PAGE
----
This first short fiction collection by Booker Prize winner Doyle spotlights the street-level impacts of Ireland's recent transformation into a multicultural, multiracial country because of an immigrant influx from Africa and Eastern Europe. Originally published as 800-word chapters in a magazine devoted to Irish immigrants, these eight energetic stories depict the exhilaration of a newly prosperous society in flux. The title story brings back irrepressible Jimmy Rabbitte from The Commitments, who forms a band representing the new face of Ireland and then some. In the darkly comic "Guess Who's Coming for the Dinner," traditional dad Larry, proud of what he believes to be his very forward-thinking views, is flummoxed when his daughter invites a "black fella" to meet the family. Other tales introduce a Polish nanny taking horrific revenge on obnoxious employers, a (literally) black Irishman seeking his ethnic roots in New York City, and assorted young adults coping impressively with rapid social shifts. Every selection reflects the author's mastery at creating authentic dialog and a realistic sense of place; readers will find themselves drawn into the sounds, sights, and highly charged atmosphere of contemporary Dublin. Highly recommended. [See Prepub Alert, LJ9/15/07.]
—Starr E. Smith

Kirkus Reviews
The novelist's first story collection holds more socio-cultural than literary interest. One of Ireland's most popular and prolific contemporary writers, Doyle (Paula Spencer, 2007, etc.) offers eight stories focused on a single phenomenon-the proliferation of immigrants to his native land and the transformation of what it means to be Irish. Doyle writes in the foreword that in the 1990s he "went to bed in one country and woke up in a different one," a country inhabited by newcomers from Poland, Nigeria and other places who serve as the protagonists for these stories. He has continued to write short fiction for the weekly Metro Eirann, which bills itself as Ireland's multicultural newspaper, and where each of these stories first appeared in monthly 800-word installments. While Doyle's employment of dialogue and vernacular are characteristically colorful, the short fiction lacks the depth of his novels, with some of the characters seeming more like types than fully fleshed. The longest is the title story, a sequel of sorts to Doyle's The Commitments, with manager Jimmy Rabbitte returning to assemble a United Nations lineup to perform the songs of Woody Guthrie and others. Why? No clue. Another story, "Home to Harlem," concerns a student of literature who comes to America to research his questionable conjecture that the Harlem Renaissance had a profound influence on 20th-century Irish literature. Why does he think so? He can't really say, as the story mainly serves to show his confusion over a form that has an African-American category for race/ethnicity but none for African-Irish. As Doyle says of his stories, "Almost all of them have one thing in common. Someone born in Ireland meetssomeone who has come to live here . . . . Today, one in every ten people living in Ireland wasn't born here."Point taken, but what might have been entertaining as a newsprint monthly series seems slight in book form.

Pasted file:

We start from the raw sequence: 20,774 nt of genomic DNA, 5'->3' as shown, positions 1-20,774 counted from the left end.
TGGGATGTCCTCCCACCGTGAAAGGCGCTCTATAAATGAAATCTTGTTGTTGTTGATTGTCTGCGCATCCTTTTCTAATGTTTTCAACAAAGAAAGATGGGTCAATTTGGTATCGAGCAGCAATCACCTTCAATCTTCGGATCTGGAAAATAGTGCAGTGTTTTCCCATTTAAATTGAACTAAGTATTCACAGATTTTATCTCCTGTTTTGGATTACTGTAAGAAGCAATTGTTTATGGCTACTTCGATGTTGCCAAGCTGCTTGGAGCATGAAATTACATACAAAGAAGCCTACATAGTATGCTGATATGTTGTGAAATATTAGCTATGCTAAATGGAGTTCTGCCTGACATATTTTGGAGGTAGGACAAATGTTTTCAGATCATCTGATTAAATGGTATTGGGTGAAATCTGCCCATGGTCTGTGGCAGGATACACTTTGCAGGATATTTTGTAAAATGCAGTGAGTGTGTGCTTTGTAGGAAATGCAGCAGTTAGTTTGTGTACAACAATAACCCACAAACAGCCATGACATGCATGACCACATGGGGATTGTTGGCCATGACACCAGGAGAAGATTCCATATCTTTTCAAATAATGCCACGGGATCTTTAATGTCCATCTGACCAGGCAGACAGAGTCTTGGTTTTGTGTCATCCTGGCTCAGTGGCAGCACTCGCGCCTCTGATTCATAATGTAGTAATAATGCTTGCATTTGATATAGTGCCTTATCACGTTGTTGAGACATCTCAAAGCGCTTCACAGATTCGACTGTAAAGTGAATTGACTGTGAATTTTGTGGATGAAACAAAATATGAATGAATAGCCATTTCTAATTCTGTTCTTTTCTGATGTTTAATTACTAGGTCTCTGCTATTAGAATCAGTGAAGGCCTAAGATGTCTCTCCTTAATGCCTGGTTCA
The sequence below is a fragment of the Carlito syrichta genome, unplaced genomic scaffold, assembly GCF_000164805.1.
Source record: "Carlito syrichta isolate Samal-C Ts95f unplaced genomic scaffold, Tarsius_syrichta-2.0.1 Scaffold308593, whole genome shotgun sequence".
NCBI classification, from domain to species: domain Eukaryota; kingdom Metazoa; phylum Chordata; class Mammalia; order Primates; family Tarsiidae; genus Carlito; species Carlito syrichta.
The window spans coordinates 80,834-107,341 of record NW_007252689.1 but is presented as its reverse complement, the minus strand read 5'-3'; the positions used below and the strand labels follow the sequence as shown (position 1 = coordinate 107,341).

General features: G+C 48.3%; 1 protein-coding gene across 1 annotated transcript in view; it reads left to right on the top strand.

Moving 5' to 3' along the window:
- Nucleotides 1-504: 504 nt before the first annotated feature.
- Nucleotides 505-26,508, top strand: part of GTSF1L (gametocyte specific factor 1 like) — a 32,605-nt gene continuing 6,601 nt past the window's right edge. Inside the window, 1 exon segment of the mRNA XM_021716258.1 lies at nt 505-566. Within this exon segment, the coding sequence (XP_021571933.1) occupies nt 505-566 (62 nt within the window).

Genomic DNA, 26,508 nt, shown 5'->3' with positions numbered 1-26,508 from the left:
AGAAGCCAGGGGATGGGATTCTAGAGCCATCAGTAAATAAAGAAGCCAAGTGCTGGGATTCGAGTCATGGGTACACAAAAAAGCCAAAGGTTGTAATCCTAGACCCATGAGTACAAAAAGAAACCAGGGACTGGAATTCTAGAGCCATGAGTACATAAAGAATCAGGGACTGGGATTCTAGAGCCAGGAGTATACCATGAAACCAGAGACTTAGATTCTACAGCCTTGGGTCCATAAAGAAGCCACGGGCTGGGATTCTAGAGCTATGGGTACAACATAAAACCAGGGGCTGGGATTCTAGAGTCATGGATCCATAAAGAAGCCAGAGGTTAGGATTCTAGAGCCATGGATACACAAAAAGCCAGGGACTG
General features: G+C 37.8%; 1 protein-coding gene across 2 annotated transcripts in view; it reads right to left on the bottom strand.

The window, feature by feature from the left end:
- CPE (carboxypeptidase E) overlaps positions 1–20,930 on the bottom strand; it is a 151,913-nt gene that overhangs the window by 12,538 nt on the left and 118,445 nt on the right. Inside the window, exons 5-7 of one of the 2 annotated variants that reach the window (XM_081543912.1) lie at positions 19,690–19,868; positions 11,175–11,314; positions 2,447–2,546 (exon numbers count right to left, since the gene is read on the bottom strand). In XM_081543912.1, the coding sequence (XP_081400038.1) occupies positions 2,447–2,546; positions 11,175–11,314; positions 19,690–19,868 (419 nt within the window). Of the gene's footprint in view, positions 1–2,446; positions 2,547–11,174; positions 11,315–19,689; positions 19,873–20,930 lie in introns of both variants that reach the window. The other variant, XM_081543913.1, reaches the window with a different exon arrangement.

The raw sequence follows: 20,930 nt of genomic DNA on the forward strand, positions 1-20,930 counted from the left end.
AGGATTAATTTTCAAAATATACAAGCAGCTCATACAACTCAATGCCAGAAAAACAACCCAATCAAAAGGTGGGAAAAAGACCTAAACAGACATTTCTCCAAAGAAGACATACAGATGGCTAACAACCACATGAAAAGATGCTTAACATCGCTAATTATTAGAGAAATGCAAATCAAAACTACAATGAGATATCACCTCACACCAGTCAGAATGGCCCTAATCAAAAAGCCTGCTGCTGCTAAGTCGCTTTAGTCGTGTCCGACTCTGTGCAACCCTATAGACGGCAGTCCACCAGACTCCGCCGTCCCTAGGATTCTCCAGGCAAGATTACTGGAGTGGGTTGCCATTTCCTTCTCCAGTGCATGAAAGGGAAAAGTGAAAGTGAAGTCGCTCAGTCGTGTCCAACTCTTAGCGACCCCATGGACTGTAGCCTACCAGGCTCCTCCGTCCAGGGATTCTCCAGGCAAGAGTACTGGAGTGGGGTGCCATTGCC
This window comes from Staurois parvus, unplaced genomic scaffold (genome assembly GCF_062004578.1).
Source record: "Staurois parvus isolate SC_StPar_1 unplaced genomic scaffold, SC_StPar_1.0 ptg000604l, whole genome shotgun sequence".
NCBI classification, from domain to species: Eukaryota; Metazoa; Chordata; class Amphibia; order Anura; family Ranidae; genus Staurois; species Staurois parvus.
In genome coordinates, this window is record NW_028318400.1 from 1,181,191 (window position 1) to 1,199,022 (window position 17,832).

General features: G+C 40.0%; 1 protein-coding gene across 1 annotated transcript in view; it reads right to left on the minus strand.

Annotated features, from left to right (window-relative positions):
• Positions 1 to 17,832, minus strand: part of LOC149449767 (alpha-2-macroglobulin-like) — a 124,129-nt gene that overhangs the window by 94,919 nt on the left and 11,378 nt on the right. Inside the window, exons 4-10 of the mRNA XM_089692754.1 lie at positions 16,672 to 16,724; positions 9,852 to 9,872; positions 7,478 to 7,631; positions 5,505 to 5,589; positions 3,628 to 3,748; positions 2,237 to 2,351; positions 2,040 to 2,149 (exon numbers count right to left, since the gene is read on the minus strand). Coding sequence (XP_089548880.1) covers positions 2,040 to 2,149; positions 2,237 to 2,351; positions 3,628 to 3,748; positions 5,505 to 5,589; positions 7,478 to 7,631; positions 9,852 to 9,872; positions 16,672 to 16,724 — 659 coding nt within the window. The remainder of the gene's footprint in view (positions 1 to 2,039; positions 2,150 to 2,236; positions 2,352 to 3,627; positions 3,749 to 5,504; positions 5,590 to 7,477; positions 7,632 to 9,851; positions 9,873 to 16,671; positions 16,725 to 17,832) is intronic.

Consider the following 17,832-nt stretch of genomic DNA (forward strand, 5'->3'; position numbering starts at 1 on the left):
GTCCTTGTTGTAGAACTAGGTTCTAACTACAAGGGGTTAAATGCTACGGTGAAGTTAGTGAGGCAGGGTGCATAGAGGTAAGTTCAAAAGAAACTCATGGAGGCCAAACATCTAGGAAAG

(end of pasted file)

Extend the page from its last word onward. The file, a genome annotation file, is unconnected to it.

From the Publisher
“Doyle’s remarkable strength as a writer includes his ability to take the hardscrabble realities of Irish life, highlight its casual cruelties and kindnesses, inject the country’s trademark black humour, and weave it all into a coherent tale that resonates to readers elsewhere.”
Maclean’s

“Like all great comic writers, Roddy Doyle has become an explorer of the deepest places of the heart, of love and pain and loss.”
The Irish Times

“The best novelist of his generation.”
—Nick Hornby, Literary Review

From the Hardcover edition.

The Barnes & Noble Review
Dubliner Roddy Doyle's first short story collection describes the "new Ireland" that emerged in the 1990s, a land of booming economic opportunity and burgeoning immigration. "I went to bed in one country and woke up in a different one," writes Doyle. Each one involves someone new to Ireland interacting with a native, with much cross-cultural confusion and dark humor ensuing -- along with Doyle's furious and consistent compassion for the underdog. But true understanding often results. The first story centers on Larry, a "hip" Irish father whose daughter Stephanie brings home a Nigerian suitor. Larry's level of discomfort, his terror at saying the wrong thing, creates hilarity and exquisite tension, but Doyle never falls back upon stereotypical encounters. The title story is a sequel to Doyle's The Commitments. Lovable Johnny Rabbitte is back, assembling a band of misfits: a Romanian, a Russian, and an African singer named King Robert. The best here is, "New Boy," in which a nine-year-old African immigrant fights off bullies and struggles to adapt to a new school. There isn't a bad story in the bunch, and each introduces vivid characters struggling with self-identity in a newly multicultural Ireland. Roddy Doyle has long been a treasure, and this collection wonderfully reflects his richly comic humanity. --Chuck Leddy